I am happy to spotlight Erin Bevan and her debut novel, The Ranch Hand. Sit back and enjoy Erin’s delightful account of a writing journey that spanned two continents.
I honestly still don’t feel like a real writer. I read all these blog posts from big name authors and they talk about how they spend hours upon hours a day writing because it’s their job and they knew it was their calling since they were a kid. That, my friends, was not me!
I starting writing about three years ago. Growing up, I hated to read. Loathed it, and writing, no way. When I was 25 I moved to South Korea with my husband and four month old baby girl. Living in a small town in South Korea, there wasn’t a large expat community, and hardly anyone in the town I lived in spoke English. My husband worked most days 12-14 hours, so I spent much of the time by myself with my daughter without the creature comforts of a car, a cellphone, a job, or friends. We had a television, but only two or three channels had English shows, and Netflix doesn’t work if you are outside of the US. What was a girl to do?
I started reading. Reading a lot. Then, one day, I got this bright idea I could write a book, so I did. I’ll be honest, it wasn’t very good! But, I learned that I loved writing and honestly, doing so saved me. Writing took my mind away from being lonely or feeling isolated. Within my stories (all of course in my head) I had tons of friends, hero’s, and enemies. I would walk around the apartment complex we lived in and think of scenes in my mind and my characters would start speaking to me. I guess that tells you I have voices in my head that talk to me.
Over the course of these past three years, I’ve learned a lot, about me and what type of writer I want to be, even what type of person I want to be. I joined writers groups and learned about submission calls for anthologies. In fact, that’s where the idea for The Ranch Hand came from. I read about a call for cowboy romance stories. I threw something together and submitted my story, only to be rejected. I decided since I wrote the story, I might as well try to submit it to other places, so after some revising, that’s what I did.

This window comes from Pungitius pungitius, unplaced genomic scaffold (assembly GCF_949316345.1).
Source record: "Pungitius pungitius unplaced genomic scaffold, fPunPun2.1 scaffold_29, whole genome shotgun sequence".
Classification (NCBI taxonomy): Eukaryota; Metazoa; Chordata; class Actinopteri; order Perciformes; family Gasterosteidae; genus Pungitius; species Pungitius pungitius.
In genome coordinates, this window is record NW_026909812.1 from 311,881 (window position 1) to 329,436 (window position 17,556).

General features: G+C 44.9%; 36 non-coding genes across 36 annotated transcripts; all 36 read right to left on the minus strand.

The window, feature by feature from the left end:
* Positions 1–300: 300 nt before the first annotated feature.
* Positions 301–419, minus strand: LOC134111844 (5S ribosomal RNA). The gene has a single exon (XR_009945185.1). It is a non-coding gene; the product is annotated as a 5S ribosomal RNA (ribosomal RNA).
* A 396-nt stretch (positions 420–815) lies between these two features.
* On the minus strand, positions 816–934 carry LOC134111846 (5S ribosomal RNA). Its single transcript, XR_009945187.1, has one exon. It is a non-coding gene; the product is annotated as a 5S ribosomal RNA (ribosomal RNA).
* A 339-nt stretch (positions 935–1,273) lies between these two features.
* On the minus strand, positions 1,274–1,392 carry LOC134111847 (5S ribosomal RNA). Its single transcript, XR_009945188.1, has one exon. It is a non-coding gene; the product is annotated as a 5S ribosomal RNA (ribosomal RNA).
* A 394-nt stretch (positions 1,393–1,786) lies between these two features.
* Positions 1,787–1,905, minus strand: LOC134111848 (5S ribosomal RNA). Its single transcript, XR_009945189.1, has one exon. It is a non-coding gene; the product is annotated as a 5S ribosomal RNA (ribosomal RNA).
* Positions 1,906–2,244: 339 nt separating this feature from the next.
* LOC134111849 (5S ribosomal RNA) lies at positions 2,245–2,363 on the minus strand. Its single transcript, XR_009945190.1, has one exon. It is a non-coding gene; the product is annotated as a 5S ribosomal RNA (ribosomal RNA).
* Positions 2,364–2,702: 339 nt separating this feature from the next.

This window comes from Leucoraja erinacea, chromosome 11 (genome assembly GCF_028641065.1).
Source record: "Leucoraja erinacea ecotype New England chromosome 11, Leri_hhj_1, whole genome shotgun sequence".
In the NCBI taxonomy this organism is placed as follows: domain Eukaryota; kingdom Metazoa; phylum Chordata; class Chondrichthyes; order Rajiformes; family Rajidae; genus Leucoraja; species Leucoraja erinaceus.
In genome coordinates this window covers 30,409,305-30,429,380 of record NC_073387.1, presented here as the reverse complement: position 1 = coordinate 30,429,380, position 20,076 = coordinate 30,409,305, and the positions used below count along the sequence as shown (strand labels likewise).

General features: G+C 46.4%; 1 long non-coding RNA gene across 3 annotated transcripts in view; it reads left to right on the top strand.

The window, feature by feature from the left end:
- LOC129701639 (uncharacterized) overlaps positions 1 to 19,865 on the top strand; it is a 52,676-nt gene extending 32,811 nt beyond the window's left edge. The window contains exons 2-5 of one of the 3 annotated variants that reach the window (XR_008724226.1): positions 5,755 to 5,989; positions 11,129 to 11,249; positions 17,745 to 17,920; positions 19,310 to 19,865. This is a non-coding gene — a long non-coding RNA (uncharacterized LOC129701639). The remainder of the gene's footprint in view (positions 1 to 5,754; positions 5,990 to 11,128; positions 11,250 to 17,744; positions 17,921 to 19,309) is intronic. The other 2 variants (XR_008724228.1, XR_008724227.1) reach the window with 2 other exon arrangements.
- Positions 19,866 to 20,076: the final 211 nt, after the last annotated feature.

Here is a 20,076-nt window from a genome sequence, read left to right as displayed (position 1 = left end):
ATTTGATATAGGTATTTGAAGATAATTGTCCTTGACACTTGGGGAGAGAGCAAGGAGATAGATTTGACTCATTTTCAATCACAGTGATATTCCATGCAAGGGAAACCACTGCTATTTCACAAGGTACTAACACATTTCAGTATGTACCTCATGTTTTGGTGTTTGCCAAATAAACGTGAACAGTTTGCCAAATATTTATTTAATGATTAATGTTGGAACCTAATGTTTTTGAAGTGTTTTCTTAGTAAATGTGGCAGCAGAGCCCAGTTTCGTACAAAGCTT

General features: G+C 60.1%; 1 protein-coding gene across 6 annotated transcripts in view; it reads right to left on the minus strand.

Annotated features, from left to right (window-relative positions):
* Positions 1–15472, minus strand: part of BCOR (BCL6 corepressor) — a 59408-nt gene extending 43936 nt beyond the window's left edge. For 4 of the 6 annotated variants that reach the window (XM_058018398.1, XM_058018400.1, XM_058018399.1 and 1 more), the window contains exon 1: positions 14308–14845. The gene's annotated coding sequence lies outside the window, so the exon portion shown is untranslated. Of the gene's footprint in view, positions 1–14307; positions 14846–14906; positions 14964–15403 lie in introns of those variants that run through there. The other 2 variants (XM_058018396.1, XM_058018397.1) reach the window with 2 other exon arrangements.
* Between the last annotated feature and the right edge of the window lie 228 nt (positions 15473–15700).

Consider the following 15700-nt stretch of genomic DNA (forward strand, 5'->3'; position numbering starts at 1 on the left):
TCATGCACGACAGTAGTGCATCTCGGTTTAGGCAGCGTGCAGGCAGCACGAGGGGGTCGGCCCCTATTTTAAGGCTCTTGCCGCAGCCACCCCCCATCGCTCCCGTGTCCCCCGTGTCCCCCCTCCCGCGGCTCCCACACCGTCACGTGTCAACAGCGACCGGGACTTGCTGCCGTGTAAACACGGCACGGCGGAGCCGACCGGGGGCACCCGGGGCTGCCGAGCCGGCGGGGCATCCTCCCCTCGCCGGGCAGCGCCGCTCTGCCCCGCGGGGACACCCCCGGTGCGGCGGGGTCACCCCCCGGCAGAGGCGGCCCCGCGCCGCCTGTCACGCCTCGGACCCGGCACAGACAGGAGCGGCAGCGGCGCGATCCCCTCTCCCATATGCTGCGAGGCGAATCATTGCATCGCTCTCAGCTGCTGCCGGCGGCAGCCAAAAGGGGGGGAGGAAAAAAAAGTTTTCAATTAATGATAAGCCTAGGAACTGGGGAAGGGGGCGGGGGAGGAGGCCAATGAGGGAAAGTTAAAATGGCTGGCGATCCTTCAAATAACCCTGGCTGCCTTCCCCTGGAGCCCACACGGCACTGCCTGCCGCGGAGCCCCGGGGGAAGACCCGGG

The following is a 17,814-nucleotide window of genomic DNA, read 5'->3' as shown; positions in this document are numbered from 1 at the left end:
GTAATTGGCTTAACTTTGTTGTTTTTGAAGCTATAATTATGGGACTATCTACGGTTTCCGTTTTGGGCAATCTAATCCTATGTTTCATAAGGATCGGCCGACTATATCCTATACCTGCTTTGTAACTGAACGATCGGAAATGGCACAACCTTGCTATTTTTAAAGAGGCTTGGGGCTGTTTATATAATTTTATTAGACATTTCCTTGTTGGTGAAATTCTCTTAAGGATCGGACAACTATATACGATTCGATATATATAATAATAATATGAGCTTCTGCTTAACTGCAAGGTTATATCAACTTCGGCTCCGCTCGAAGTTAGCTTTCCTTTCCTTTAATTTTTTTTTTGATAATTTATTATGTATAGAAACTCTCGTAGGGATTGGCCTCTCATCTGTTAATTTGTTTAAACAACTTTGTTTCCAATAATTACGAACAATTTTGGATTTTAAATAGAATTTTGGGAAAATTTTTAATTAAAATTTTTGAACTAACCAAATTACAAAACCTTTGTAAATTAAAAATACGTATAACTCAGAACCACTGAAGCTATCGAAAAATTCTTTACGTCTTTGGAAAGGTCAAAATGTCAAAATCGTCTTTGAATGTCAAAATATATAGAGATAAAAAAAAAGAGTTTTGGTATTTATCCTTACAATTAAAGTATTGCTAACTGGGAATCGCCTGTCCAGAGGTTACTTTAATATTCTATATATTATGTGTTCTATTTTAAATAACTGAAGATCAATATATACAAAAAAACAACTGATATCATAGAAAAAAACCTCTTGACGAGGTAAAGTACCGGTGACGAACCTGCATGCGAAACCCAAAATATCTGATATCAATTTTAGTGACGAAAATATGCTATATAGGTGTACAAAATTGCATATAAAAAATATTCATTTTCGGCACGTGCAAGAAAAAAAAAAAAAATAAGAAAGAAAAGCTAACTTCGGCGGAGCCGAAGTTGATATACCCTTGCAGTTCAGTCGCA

In December of 2013, I was so fed up with being rejected and told my work wasn’t good enough, that I had started to lose faith. The Ranch Hand was still out with one more publishing house for review. I had told myself that if this story get’s rejected again by this last editor then I was hanging up my hat as a writer. When I received the email from my editor, I almost deleted it. The first two paragraphs were nice ways of saying I sucked. My finger hovered over the delete button until I say the large “BUT” in chapter three. Chapters three and four told me that if I was willing to put in the work to make The Ranch Hand something better than what it was in it’s present state, then this editor was willing to work with me and she extended me a contract.
What a wonderful Christmas present that was!
I try to spend as much time as I can writing, but sometimes that only happens once a week. First, I’m a mother and wife. I suppose that’s why I don’t feel like a “real writer” because I sprinkle it in between the laundry, the dishes and dirty diapers. My life isn’t glamorous, but it’s a good one, and I’m so thankful I have found something that I love to do and that I didn’t give up.
Jason Haverty is looking forward to the fall horse drive, until his boss and uncle informs him one of the new cowboys coming in to help will be riding his favorite horse. His annoyance is furthered when the cowboy turns out to be a cowgirl—a quick-witted and confident blonde beauty. Trying to avoid her doesn’t work. The more time he spends with her, the more an unexpected protectiveness toward her grows.
Bobby Jo’s Texas upbringing taught her to give just as good as she gets, a quality Jason finds frustrating and all the more endearing in this Southern Belle. When an accident on the trail places her in possible danger, Jason realizes she means more to him than he thought. The question is, does she feel the same?
Erin Bevan is a wife and mother of three. An avid reader, one day she decide to try her luck in writing stories of her own, and the idea paid off. She spends her days deep in the heart of Texas, fighting mosquitoes, cleaning dirty faces, and writing when the kids nap. If it’s a really good day, she even finds time to brush her hair.
Where to find Erin…
Happy Release Day!